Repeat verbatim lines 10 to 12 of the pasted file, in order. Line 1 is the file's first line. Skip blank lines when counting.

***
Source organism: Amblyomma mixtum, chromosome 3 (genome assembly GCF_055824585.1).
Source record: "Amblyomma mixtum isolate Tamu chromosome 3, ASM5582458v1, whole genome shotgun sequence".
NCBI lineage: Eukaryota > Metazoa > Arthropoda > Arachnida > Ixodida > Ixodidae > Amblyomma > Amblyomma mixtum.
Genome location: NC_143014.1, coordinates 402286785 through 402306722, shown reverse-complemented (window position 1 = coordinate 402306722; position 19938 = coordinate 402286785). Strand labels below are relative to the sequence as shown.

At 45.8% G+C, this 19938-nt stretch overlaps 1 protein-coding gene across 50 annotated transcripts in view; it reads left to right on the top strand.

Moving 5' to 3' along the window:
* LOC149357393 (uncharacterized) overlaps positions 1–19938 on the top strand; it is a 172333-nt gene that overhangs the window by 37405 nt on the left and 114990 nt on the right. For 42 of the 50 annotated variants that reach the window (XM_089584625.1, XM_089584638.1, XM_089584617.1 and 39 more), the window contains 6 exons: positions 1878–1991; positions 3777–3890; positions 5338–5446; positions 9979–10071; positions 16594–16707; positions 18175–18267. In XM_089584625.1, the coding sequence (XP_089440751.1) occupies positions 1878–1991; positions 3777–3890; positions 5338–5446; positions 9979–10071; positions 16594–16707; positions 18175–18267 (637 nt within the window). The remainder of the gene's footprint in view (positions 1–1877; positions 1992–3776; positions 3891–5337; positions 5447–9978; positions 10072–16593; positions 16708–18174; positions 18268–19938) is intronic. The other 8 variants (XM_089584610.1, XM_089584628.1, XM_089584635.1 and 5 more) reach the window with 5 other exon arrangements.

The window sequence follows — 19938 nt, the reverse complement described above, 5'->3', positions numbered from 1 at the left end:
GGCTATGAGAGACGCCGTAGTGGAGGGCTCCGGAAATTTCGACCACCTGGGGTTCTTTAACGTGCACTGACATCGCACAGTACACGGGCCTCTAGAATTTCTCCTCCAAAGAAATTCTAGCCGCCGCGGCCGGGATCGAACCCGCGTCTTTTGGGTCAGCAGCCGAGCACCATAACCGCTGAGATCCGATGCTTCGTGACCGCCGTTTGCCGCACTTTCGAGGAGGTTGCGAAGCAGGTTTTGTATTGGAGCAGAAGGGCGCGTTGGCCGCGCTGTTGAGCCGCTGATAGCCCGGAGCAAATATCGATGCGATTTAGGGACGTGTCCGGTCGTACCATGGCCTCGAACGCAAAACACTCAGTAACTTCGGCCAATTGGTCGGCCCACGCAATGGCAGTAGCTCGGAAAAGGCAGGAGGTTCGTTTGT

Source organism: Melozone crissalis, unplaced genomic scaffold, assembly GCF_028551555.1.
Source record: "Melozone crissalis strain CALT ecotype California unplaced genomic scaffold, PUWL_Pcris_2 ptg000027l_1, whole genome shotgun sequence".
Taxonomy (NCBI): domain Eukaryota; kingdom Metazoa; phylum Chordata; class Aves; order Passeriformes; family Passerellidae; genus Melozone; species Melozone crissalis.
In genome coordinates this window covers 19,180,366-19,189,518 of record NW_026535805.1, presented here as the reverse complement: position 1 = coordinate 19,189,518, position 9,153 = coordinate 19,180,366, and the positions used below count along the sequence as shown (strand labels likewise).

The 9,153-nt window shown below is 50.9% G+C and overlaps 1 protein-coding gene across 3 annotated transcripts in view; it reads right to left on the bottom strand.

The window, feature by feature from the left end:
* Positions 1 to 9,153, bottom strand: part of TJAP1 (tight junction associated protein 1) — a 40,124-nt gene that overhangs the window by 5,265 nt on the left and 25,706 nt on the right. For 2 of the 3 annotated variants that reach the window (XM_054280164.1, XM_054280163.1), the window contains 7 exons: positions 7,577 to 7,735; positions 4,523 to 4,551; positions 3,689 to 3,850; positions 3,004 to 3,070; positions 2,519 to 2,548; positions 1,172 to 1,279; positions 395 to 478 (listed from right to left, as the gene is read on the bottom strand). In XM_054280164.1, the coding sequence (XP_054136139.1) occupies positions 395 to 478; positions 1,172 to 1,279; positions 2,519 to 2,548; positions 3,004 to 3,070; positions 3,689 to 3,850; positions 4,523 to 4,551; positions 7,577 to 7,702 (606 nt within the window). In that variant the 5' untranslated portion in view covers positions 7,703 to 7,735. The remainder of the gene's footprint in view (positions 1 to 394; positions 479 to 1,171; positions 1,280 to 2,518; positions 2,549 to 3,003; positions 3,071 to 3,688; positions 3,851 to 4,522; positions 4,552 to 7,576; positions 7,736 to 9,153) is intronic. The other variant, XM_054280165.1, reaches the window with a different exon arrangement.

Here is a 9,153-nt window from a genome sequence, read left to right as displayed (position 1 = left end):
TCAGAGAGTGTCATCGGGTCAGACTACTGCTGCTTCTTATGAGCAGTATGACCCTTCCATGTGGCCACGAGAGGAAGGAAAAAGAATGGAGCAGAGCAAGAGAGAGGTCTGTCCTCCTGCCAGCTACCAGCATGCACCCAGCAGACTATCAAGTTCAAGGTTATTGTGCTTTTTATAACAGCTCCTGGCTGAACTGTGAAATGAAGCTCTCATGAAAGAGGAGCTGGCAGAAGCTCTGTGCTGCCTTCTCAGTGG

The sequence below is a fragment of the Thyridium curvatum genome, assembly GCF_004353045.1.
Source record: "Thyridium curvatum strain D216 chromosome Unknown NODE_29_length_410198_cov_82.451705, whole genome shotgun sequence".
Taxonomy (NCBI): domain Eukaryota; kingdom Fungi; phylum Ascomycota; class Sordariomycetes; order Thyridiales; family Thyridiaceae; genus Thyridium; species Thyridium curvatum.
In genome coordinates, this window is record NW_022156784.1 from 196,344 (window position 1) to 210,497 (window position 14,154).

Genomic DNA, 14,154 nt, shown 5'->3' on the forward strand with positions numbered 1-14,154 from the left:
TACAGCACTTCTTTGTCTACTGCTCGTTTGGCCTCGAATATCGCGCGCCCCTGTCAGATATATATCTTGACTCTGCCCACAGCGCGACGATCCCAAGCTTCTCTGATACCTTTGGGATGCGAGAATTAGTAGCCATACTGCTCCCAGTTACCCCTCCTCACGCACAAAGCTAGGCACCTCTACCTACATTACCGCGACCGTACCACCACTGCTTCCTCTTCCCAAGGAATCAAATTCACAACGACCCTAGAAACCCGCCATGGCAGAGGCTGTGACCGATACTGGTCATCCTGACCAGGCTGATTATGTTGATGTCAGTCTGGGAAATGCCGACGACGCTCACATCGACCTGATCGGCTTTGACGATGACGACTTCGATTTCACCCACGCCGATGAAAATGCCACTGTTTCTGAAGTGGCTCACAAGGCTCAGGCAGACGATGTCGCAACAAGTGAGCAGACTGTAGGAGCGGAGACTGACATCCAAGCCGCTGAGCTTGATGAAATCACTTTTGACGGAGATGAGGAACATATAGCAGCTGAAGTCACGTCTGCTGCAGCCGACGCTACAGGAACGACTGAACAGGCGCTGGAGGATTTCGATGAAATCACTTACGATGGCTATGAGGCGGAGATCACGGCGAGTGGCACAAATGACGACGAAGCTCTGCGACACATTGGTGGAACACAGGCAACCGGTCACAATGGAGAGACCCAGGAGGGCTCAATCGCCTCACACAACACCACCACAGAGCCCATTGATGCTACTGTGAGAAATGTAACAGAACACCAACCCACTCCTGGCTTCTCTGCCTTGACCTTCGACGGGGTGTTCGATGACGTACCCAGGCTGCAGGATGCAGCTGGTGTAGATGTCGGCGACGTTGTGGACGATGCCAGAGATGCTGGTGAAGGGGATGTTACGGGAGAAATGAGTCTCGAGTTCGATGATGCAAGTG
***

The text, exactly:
Source organism: Melozone crissalis, unplaced genomic scaffold, assembly GCF_028551555.1.
Source record: "Melozone crissalis strain CALT ecotype California unplaced genomic scaffold, PUWL_Pcris_2 ptg000027l_1, whole genome shotgun sequence".
Taxonomy (NCBI): domain Eukaryota; kingdom Metazoa; phylum Chordata; class Aves; order Passeriformes; family Passerellidae; genus Melozone; species Melozone crissalis.